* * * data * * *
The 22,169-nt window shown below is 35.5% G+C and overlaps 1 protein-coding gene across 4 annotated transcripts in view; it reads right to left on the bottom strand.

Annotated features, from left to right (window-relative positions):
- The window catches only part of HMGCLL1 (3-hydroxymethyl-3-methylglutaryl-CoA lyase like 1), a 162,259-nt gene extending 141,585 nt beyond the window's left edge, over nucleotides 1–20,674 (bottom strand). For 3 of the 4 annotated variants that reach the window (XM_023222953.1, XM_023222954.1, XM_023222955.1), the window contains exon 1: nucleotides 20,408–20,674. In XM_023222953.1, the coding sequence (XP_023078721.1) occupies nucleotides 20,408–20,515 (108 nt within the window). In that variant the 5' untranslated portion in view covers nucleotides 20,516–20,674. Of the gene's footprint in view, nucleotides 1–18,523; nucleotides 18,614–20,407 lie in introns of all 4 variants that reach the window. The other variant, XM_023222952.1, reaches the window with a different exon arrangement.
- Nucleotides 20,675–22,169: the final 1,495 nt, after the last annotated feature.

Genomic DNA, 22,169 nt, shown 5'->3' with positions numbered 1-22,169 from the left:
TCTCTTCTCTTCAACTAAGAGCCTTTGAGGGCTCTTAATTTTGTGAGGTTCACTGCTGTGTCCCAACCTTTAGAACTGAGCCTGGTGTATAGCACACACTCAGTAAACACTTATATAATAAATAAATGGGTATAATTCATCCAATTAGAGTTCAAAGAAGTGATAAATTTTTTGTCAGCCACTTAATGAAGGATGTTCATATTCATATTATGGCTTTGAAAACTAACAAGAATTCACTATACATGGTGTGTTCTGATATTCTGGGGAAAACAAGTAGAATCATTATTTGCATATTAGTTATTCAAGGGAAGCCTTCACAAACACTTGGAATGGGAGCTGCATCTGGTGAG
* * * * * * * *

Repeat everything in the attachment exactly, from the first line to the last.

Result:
The 22,169-nt window shown below is 35.5% G+C and overlaps 1 protein-coding gene across 4 annotated transcripts in view; it reads right to left on the bottom strand.

Annotated features, from left to right (window-relative positions):
- The window catches only part of HMGCLL1 (3-hydroxymethyl-3-methylglutaryl-CoA lyase like 1), a 162,259-nt gene extending 141,585 nt beyond the window's left edge, over nucleotides 1–20,674 (bottom strand). For 3 of the 4 annotated variants that reach the window (XM_023222953.1, XM_023222954.1, XM_023222955.1), the window contains exon 1: nucleotides 20,408–20,674. In XM_023222953.1, the coding sequence (XP_023078721.1) occupies nucleotides 20,408–20,515 (108 nt within the window). In that variant the 5' untranslated portion in view covers nucleotides 20,516–20,674. Of the gene's footprint in view, nucleotides 1–18,523; nucleotides 18,614–20,407 lie in introns of all 4 variants that reach the window. The other variant, XM_023222952.1, reaches the window with a different exon arrangement.
- Nucleotides 20,675–22,169: the final 1,495 nt, after the last annotated feature.

Genomic DNA, 22,169 nt, shown 5'->3' with positions numbered 1-22,169 from the left:
TCTCTTCTCTTCAACTAAGAGCCTTTGAGGGCTCTTAATTTTGTGAGGTTCACTGCTGTGTCCCAACCTTTAGAACTGAGCCTGGTGTATAGCACACACTCAGTAAACACTTATATAATAAATAAATGGGTATAATTCATCCAATTAGAGTTCAAAGAAGTGATAAATTTTTTGTCAGCCACTTAATGAAGGATGTTCATATTCATATTATGGCTTTGAAAACTAACAAGAATTCACTATACATGGTGTGTTCTGATATTCTGGGGAAAACAAGTAGAATCATTATTTGCATATTAGTTATTCAAGGGAAGCCTTCACAAACACTTGGAATGGGAGCTGCATCTGGTGAG